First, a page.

Update: Microsoft stakes future on .Net strategy

REDMOND, WASH. -- Microsoft Corp. is betting its future on .Net, a vision of Internet software services that the company announced here yesterday. But initial reactions were somewhat skeptical, with users and analysts noting that the core technologies are unproven and that many key components are years from delivery.

.Net -- previously referred to as Next Generation Windows Services (see story) -- is a layer of software that runs on both servers and client machines. It provides an environment for all kinds of client devices to access services that live on the Web or on enterprise servers, according to Microsoft. The company said .Net will work on Windows and other operating systems, although it didn't specify which ones or when they would be supported.

On the server side, Microsoft's upcoming Visual Studio 7 will provide development tools for making applications available as Internet-based services through the use of technologies such as XML and the company's proposed Simple Object Access Protocol specification. Microsoft said it also will offer some of these services itself.

For end users, .Net provides a sparse, browser-like user interface without any menu bars. A key concept in the new user interface is the "universal canvas," which Microsoft said eliminates the borders between different applications. For example, spreadsheet and word processing features will be available inside e-mail documents. .Net also will support handwriting and speech recognition, the company said.

"This will affect every part of application code that gets written," said Microsoft Chairman and Chief Software Architect Bill Gates. "It affects the user interface. There's no part of Microsoft that won't get touched."

Some analysts were upbeat about the potential of the new strategy, which was scheduled to be announced earlier this month but was delayed because of U.S. District Court Judge Thomas Penfield Jackson's order that Microsoft be broken up on antitrust grounds -- an order that the company plans to appeal (see story).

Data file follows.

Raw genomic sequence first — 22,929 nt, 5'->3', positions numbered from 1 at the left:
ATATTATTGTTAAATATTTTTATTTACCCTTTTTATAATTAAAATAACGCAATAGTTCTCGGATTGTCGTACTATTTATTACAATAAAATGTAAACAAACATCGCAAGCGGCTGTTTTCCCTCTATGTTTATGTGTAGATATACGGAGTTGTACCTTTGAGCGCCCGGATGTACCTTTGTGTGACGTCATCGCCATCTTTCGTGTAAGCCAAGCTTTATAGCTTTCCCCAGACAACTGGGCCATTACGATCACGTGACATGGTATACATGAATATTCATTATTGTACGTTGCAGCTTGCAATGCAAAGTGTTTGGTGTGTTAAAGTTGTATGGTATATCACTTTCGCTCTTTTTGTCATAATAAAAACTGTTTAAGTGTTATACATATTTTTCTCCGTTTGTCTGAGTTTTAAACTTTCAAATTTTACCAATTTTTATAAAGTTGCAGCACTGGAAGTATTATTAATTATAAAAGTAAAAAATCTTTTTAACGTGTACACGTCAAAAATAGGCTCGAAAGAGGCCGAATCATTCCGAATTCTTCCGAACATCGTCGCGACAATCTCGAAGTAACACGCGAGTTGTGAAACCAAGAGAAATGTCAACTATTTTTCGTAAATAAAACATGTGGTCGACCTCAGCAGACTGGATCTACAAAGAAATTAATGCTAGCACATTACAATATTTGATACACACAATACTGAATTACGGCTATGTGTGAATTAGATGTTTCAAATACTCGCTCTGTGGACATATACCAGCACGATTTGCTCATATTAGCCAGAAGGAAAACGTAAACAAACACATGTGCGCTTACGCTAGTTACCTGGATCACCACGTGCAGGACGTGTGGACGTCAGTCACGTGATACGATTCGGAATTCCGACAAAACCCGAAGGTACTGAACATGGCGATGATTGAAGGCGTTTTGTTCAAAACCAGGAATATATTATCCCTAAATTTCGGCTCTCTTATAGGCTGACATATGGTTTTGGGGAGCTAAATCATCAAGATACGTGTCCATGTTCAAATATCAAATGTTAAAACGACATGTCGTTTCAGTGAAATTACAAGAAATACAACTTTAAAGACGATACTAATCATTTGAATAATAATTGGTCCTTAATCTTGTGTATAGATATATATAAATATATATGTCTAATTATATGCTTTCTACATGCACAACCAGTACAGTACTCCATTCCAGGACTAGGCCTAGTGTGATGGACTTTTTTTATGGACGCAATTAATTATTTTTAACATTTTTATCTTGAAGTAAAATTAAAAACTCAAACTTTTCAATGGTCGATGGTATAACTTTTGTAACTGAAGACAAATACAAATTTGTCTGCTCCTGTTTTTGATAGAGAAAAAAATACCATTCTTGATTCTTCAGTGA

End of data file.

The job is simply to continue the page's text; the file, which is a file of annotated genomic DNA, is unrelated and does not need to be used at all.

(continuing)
"I haven't seen any (competing vision) that is as all-encompassing," said Roger Kay, an analyst at International Data Corp. in Framingham, Mass. "A lot depends on how (Microsoft goes) about forming partnerships," said Kay, who added that he believes .Net's chances of success are "better than 50%."

Steve Kleynhans, an Ontario-based analyst who works at Meta Group Inc. in Stamford, Conn., echoed Kay's opinion on the breadth and depth of Microsoft's plans. But, he said, "getting there from here is going to be very difficult."

Although Version 1.0 of the .Net client for Windows, dubbed Windows.Net, will ship next year, the server side as well as the "complete" .Net user interface won't be ready until 2002 or beyond, according to Microsoft executives. Kleynhans said he thinks it may in fact take the company until 2004 to fully deliver on its .Net promises.

That's a long wait in Internet time, said Mohammad Rashid, chief technology officer at Goinvest.com Inc. in Santa Monica, Calif. "We are building applications today, so we have to go with a mature standard," said Rashid, who is building an online trading system based on Sun Microsystems Inc.'s Enterprise Java Beans technology.

But if .Net does become prevalent, "it should be able to talk to other object technologies," Rashid said. "That's the promise of XML."

Other users voiced doubts about the development model Microsoft plans to use.

"I don't think there is enough knowledge around XML and what its abilities are yet for Microsoft to be planning something like this," said Forrest Newstrom, manager of systems and programming at the Alaska USA Federal Credit Union. Newstrom said he'll investigate .Net but is skeptical about it.

Deepak Amin, CEO of vJungle Inc., an application service provider for small businesses, said he's convinced that XML will prevail - but not necessarily Microsoft's vision of it. Developers may be hesitant to plug Microsoft-owned services into their own Web applications. Amin said. "It raises issues of privacy and of ownership of the client," he noted. "It's certainly not a given that Microsoft will succeed."

There's also a widespread fear that, despite Microsoft's professed support for open standards, adopters will still get locked into a proprietary technology. "If they do like they have done in other areas, they will try to skew it (to) their own best interest," said James Harvey, vice president of technology at Visible Markets Inc. in Boston.

Some users said they believe Microsoft will prevail, no matter what. "Microsoft is such a force, it's hard for the rest of the industry not to go in the same direction," said Bart Fitzgerald, vice president and CIO at Central Programs Inc. in Bethany, Mo.

Frank Huster, a technology manager/architect at Wells Fargo Services Co. in Concord, Calif., said he's very interested in tracking .Net, even though his company has made a heavy commitment to using the enterprise version of Java. "We're keeping our eye on both the Microsoft platform and the (Java 2 Enterprise Edition) platform," he said. "We don't want to put all our eggs in one basket."

Consultant Chris Dickey at CDickey.com in San Diego said he expects .Net to be a hot topic at a developer's conference Microsoft is hosting the week of July 10.

Patrick Thibodeau, Carol Sliwa and Christine McGeever contributed to this story.

Copyright © 2000 IDG Communications, Inc.

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